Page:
Growing numbers of bilingual families in Australia

talk-bubble-856552-mWhen I read about the growing numbers of bilingual families in Australia, I immediately recognise the same social pattern here in the UK, as well as in most European countries. This situation raises several questions, should the families push their children to learn mainly the local language so they can integrate better in their new society? Should they push them to speak mainly the minority language so they can maintain the link with their roots? How does learning two language influence their cognitive abilities? And many more, although, for me, having worked in a special needs department in a secondary school, it was perhaps this one which stood out the most: how can we assess language impairment in a bilingual child?

Assessing language impairment is hard in most cases, given that there are some many different variables to consider. It’s not just black or white, one has to consider the background and what type of linguistic input the child has been exposed to, for instance. In this article, by Katherine Demuth and Nan Xu Rattanasone, they tell us that approximately 7% of monolingual children experience some form of language delay, even though they have no other hearing, cognitive or neurological problems. A bilingual child that is not getting enough input of English, because they don´t speak it at home and the input in school or playgroups may not be good enough, may experience a language delay in certain areas. However, it may be difficult to tell apart a bilingual with a “specific language impairment” (SLI) and a bilingual that is just not getting enough input.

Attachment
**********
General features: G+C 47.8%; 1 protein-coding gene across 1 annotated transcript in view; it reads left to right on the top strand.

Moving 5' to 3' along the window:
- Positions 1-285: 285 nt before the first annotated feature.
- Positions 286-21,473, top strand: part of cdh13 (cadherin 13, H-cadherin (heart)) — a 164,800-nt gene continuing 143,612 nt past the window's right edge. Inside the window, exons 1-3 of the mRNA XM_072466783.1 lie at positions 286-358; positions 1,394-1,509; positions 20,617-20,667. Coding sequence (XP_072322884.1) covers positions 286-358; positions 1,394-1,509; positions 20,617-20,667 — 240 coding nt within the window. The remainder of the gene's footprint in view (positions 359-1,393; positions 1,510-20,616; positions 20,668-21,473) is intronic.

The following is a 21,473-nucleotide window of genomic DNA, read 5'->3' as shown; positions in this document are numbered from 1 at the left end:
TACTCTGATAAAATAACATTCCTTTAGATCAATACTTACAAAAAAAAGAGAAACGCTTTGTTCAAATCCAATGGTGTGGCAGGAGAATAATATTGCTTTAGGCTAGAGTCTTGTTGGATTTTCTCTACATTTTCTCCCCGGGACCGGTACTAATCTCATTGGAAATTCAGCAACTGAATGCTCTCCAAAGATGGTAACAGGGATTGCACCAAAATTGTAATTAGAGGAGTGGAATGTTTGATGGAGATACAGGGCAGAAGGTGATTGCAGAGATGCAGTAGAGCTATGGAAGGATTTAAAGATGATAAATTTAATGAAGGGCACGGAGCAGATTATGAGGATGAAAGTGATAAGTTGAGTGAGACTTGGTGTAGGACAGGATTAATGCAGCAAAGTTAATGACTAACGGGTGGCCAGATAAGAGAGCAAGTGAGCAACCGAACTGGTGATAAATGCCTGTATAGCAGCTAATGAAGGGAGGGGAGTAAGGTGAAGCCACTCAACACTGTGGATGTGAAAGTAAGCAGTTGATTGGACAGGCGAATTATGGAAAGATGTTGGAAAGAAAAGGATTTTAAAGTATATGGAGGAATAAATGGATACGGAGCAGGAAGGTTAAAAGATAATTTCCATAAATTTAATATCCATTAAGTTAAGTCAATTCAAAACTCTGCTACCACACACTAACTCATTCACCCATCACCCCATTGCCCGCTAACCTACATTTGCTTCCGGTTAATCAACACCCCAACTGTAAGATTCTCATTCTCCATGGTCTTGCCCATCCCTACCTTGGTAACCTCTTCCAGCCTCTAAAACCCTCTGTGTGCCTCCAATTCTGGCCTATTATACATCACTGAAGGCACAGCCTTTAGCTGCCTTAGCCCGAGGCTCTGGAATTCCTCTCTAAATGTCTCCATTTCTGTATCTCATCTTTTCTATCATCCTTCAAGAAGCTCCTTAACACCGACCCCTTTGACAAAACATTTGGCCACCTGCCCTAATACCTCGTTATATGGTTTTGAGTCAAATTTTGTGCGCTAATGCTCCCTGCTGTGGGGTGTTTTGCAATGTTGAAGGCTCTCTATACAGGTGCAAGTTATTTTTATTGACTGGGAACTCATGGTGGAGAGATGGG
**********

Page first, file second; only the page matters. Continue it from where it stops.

This article also through some light on all of those old-fashion idea regarding cognitive delay in “bilinguals”. The article clarifies that some of the old studies reported that bilingual children acquired language more slowly and had smaller vocabularies than their monolingual peers. However, these studies had not taken into account variables such as socioeconomic backgrounds. So for instance, we could assume that a bilingual child who grew up speaking a minority language from illiterate parents with a restricted command of their native language, and only later on started to learn English in school, could end up with a restricted command and development in both languages. This could be even more so if the school did not help at all with developing his-her language. However, a bilingual who since birth was brought up speaking two languages by parents with good commands of these language who actively engaged their children in reading and cultural activities where they developed their language skills, would have a better language development overall.

So, in the end, it all really comes down to the same simple principle a lot of good quality input! In the words of a friend of mine, “talk, talk and talk”, and in mine “talk as much as you can, get as many people as you can talking, and actively participate in groups and cultural activities”.

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